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Bringing a Mach 1 to life.


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Korim
New User

Jun 5, 2017, 5:59 AM

Post #1 of 6 (601 views)
Bringing a Mach 1 to life. Sign In

So, i am 16 and currently working in a fast food restaurant, and i have been given a offer by a neighbor to buy their car. After doing some research, i revealed it to be a 1972-1976 Mustang Mach 1, but its in bad condition. Apparently, the engine needs to be rebuilt, or possibly a new one. It needs a new transmission, the floor of the interior has rusted away, the rest of the body has surface or intermediate rust. He is giving me replacements seats, fenders, and other body and interior pieces, but most of the car has succumbed to time.

Since the summer is coming up, and i am close to getting a license at 17, i wanted this car to be my first, reborn by (mostly) my own hands. How much should i expect to put down to bring a beauty like itself back to life?

I am planning on taking pictures after i have purchased the car, any suggestions or assistance helps!


Discretesignals
Ultimate Carjunky / Moderator
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Jun 5, 2017, 9:51 AM

Post #2 of 6 (583 views)
Re: Bringing a Mach 1 to life. Sign In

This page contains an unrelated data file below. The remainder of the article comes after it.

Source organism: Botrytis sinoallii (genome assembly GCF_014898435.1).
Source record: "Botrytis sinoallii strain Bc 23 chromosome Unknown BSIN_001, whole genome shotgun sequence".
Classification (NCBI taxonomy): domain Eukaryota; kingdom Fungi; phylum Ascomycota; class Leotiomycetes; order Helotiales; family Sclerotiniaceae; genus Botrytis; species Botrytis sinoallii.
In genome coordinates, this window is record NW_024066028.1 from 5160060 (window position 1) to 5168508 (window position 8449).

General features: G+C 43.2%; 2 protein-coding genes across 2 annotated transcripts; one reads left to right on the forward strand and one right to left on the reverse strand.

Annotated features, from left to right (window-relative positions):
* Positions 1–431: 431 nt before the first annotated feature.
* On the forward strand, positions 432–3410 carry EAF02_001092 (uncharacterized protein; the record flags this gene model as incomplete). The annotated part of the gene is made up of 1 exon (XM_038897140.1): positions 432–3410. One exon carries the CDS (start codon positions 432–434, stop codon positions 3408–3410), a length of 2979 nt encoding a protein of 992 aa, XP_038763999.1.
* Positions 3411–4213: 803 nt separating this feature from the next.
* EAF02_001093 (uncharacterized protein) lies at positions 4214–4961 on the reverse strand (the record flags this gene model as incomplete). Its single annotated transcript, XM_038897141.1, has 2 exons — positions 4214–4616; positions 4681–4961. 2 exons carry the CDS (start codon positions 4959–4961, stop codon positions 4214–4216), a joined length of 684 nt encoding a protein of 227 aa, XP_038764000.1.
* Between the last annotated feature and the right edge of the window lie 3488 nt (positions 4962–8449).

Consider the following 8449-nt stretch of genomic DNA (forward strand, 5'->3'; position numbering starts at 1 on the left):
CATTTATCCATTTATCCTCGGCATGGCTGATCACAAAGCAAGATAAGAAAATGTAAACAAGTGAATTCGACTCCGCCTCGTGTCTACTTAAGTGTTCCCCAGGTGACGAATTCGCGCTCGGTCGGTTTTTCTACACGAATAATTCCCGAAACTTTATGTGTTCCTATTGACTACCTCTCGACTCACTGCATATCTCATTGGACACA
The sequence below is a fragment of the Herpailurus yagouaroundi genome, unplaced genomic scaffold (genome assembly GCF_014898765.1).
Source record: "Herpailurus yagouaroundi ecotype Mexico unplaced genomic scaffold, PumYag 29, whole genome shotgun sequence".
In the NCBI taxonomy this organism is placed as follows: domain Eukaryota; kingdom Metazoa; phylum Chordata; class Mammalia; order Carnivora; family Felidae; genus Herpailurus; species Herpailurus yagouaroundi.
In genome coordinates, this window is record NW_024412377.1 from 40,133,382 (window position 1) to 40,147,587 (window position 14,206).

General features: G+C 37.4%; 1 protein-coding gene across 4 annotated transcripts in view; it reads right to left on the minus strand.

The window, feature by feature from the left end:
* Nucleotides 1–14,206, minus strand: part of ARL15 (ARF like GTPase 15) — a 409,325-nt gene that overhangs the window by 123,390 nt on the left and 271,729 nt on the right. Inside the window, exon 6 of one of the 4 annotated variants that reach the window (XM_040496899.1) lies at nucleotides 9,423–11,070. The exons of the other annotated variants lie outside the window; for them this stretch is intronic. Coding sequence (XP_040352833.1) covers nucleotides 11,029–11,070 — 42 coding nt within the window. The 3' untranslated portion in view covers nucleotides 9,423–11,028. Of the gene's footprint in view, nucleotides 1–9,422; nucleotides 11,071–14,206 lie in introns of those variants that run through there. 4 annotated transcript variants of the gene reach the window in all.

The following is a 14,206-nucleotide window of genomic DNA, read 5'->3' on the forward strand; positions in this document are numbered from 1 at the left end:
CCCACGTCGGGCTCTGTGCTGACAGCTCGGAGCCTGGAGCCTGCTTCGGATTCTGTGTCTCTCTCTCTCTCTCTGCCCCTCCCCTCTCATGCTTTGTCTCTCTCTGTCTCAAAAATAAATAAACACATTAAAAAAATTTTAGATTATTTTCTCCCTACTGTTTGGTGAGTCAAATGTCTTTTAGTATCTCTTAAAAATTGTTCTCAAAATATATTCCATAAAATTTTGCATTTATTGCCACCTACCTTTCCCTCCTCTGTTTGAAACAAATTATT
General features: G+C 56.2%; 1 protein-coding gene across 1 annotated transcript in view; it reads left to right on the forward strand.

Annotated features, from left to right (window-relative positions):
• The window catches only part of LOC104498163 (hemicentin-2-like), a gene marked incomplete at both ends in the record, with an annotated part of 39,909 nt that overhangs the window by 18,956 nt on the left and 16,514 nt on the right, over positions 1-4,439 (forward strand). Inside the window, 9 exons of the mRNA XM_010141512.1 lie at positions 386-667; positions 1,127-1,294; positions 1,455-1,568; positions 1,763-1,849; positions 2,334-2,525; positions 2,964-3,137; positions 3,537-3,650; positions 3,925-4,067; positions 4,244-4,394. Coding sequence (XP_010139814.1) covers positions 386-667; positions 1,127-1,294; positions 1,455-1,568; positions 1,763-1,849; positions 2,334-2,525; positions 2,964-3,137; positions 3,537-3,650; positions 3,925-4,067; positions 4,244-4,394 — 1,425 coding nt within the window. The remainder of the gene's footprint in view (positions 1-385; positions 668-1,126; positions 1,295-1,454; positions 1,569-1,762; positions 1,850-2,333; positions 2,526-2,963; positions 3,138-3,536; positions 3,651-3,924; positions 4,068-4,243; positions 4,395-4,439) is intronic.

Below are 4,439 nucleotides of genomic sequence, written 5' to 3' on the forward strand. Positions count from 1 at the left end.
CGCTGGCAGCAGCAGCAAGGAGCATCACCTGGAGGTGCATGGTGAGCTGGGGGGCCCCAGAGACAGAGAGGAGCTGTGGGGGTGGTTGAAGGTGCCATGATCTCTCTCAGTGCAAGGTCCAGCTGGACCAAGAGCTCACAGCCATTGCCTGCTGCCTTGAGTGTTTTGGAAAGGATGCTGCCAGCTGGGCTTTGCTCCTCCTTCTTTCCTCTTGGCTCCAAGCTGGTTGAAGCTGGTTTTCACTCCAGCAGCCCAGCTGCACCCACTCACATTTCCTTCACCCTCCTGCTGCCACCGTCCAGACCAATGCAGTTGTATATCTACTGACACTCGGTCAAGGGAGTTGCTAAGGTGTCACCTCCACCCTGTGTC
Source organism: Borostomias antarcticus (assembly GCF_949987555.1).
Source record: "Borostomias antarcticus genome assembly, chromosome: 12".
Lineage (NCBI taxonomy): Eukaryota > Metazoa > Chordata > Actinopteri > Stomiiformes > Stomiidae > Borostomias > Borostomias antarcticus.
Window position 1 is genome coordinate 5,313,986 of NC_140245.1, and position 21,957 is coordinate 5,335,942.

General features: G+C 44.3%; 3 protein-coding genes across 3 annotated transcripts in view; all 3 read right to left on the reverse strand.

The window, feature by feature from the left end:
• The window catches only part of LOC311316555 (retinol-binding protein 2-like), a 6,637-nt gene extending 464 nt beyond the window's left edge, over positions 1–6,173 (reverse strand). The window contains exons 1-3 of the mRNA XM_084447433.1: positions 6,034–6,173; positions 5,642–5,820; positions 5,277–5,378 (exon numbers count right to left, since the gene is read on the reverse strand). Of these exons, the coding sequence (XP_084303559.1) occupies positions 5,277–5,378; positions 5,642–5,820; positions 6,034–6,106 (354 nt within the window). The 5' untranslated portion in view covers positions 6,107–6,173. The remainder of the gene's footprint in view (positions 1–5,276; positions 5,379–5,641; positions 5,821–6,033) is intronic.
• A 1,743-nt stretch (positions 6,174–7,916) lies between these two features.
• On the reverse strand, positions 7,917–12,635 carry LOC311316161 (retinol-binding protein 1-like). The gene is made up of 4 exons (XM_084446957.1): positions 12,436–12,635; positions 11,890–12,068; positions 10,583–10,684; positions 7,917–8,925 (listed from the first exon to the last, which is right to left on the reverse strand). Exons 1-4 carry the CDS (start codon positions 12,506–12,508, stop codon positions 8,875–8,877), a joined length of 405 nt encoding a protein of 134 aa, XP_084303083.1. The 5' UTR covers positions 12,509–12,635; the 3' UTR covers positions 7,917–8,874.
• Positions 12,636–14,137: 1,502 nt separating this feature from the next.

How much money do you have? Got $30,000 or more? I'd personally pass on it and save your money. Those cars are nightmares to restore when they have major rust going on. Some of them it is actually cheaper to buy the body shell then go through all the body work, but even then your in the 10's of thousands of dollars. I'm telling you from personal experience that if you buy one of those and have absolutely no skill in doing body work, restoration, the tooling, and access to part, you will get over your head and it will eat up your money like no tomorrow.

You are much better off saving your money and buying an old car that has already been restored. The old mustangs were nothing but rust buckets. Ask any old timer restoration body shop techs.

Ask your neighbor why they aren't putting the money into it to restore it.





Since we volunteer our time and knowledge, we ask for you to please follow up when a problem is resolved.

(This post was edited by Discretesignals on Jun 5, 2017, 10:04 AM)


Tom Greenleaf
Ultimate Carjunky / Moderator
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Jun 5, 2017, 1:46 PM

Post #3 of 6 (571 views)
Re: Bringing a Mach 1 to life. Sign In

Agree - pass on this you don't even know what year it is? Mustangs totally changed to Mustang II (two) in model year 1974 nothing like 73 or older. They didn't turn out so well in hindsight really a glorified Pinto IMO.